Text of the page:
* Fund managers buy bonds as 10-yr yields test 2 pct yields
* Dovish Fed speakers reduce tapering expectations
* Bernanke testimony on Wednesday seen as key event
* U.S. Fed purchases $3.31 bln medium-term government debt
By Karen Brettell
NEW YORK, May 21 U.S. Treasuries ended stronger
on Tuesday after buyers stepped back in, attracted by higher
yields, and after two voting members of the U.S. Federal Reserve
struck a dovish tone on the economy, reducing expectations that
the U.S. central bank is close to tapering its bond purchases.
Fund managers bought bonds after benchmark 10-year Treasury
yields bumped up against key support levels of 2 percent, at the
same time as mortgage-backed debt staged a dramatic turnaround
to reverse earlier losses.
The switch in sentiment occurred just before St. Louis Fed
President James Bullard took a more dovish tone than he has
previously in a speech in Frankfurt, saying that the U.S.
recovery has been disappointing and that he can not see a good
case for tapering unless inflation increases.
Bullard was followed by similar sentiment from New York Fed
President William Dudley, who said that the economy's ability to
weather lower government spending and higher taxes in the coming
months will be key to the U.S. central bank's decision on
whether to reduce bond purchases.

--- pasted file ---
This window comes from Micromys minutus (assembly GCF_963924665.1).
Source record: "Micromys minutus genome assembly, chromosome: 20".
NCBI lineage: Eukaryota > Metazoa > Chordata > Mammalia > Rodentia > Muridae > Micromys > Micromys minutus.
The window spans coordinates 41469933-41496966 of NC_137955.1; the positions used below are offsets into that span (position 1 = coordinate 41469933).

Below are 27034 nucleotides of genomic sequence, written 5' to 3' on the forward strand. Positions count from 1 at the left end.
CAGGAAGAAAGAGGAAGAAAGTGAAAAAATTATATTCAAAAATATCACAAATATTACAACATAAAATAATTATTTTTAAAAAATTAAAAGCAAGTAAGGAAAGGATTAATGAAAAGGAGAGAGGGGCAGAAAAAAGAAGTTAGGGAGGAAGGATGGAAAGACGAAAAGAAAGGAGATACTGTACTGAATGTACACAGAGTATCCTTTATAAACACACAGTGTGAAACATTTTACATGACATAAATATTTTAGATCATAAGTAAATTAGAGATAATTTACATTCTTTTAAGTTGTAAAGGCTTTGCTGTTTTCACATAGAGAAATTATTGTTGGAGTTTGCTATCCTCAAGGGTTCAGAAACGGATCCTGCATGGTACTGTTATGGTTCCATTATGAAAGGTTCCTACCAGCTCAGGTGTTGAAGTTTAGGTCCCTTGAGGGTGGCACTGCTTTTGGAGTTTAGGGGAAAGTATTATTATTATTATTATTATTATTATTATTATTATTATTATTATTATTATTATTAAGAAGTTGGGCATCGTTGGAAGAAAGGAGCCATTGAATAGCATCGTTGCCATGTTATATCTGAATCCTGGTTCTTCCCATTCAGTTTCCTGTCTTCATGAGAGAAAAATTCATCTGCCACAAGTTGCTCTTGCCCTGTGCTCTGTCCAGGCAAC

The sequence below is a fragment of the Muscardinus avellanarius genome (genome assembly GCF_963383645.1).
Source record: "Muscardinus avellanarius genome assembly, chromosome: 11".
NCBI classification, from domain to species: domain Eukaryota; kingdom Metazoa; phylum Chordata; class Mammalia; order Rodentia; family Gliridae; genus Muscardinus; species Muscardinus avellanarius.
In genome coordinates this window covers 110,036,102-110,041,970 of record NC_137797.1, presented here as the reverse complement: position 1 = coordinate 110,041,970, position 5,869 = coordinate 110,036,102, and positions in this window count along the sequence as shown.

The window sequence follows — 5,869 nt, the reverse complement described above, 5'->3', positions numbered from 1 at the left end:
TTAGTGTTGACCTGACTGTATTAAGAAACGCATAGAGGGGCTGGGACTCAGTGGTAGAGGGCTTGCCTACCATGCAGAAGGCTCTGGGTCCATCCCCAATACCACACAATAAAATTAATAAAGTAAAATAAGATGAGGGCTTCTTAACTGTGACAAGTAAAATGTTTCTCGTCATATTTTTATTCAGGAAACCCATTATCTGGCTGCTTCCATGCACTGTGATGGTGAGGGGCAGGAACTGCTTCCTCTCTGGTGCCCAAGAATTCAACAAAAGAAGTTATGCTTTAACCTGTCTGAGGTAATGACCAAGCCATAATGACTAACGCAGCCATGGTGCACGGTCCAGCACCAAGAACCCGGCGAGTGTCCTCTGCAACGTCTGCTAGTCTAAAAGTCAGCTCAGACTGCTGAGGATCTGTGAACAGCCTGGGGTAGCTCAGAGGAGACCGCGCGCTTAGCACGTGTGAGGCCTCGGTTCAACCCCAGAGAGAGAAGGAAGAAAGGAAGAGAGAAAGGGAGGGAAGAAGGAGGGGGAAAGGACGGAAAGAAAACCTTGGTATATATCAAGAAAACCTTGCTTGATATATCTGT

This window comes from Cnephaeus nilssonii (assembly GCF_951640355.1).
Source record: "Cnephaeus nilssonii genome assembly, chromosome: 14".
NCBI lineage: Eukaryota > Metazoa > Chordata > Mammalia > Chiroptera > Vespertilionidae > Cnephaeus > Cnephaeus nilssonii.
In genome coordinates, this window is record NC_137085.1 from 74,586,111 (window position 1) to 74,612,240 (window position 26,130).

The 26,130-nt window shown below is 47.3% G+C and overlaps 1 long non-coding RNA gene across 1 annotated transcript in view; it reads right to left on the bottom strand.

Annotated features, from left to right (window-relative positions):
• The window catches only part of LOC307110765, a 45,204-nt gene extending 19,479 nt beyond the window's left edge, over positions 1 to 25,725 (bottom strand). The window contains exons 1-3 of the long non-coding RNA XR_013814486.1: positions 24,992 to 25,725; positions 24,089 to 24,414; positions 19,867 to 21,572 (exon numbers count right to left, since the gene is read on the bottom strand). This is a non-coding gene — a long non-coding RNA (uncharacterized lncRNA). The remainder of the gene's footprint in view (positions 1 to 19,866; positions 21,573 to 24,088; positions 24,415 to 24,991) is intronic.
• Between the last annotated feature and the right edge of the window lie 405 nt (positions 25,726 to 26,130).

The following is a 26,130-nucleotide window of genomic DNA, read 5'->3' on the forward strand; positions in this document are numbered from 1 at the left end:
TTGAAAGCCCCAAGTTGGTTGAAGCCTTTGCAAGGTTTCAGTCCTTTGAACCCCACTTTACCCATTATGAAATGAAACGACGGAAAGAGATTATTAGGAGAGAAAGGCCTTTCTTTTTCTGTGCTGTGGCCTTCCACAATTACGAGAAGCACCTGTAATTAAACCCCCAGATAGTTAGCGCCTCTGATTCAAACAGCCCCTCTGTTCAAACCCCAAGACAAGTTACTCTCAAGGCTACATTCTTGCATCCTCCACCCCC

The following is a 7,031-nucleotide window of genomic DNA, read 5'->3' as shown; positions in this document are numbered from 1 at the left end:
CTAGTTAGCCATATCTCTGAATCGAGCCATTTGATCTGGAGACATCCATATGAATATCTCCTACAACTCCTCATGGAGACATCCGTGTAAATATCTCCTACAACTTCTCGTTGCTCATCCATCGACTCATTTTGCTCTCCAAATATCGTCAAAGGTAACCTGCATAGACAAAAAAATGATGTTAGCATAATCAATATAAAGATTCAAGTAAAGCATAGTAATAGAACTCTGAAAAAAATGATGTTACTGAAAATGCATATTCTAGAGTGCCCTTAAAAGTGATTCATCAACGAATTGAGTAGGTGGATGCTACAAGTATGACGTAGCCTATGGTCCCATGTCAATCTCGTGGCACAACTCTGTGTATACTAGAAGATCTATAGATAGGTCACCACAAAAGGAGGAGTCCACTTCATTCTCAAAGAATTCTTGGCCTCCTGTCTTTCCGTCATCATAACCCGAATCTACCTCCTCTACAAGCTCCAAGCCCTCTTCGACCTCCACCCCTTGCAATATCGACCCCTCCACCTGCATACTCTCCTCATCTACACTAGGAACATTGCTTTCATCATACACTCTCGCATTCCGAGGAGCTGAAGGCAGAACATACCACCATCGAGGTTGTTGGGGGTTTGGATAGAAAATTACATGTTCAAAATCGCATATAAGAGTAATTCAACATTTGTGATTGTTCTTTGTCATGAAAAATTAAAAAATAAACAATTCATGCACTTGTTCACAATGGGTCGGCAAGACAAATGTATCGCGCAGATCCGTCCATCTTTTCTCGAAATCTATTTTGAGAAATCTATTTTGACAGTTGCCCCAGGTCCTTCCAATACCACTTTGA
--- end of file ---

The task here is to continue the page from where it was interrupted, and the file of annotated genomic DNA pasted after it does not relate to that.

"The market turned around before the speeches as real money
buying came in," said Tom Tucci, head of treasuries trading at
CIBC in New York.
"Then both commentaries tell you that Bernanke is not going
to tip his hand that he is going to be withdrawing accommodation
tomorrow in his testimony. I think that reinforced what was
already happening," Tucci added.
The comments took center stage ahead of Wednesday's
testimony from Fed Chairman Ben Bernanke, which is being keenly
awaited for any clues on whether the central bank might curb its
bond purchases due to signs of an improving labor market.
Ten-year note yields have surged almost 40 basis points this
month as some traders increase expectations that an improving
economy will lead the Fed to reduce its bond purchases before
the end of the year, sooner than many had expected.
The 10-year notes were last up 4/32 in price to
yield 1.95 percent. The yields have jumped from as low as 1.61
percent on May 1.
Still others see the likelihood of the Fed cutting back on
stimulus as less likely as long as inflation remains subdued,
and the economy stays fragile.
"Bernanke is not likely to give too may clues as to the
timing and pace of changes in purchases. September is when they
are likely to make their first move, though I think it will be
rather modest when they finally do it," said Ira Jersey, an
interest rate strategist at Credit Suisse in New York.
Jersey sees much of this month's yield increases as a
correction of the rally to the 1.61 percent area, when bonds
He sees 10-year yields now falling back to around 1.75
percent in the coming six weeks, noting the risks that
manufacturing data may remain weak and depending on this month's
The Fed bought $3.31 billion in Treasuries that mature from
August 2020 to February 2023 on Tuesday as part of its latest
bond purchase program.
It will buy between $1.25 billion and $1.75 billion in bonds
due from 2036 to 2043 on Wednesday.
Bernanke will testify about the economy before a
congressional panel on Wednesday at 10 a.m. EDT (1400 GMT).
Also on Wednesday, the release of minutes of the Fed's last
policy-setting meeting, on April 30-May 1, may provide further
insights into the Fed's thinking. The minutes are to be released
at 2 p.m. EDT on Wednesday.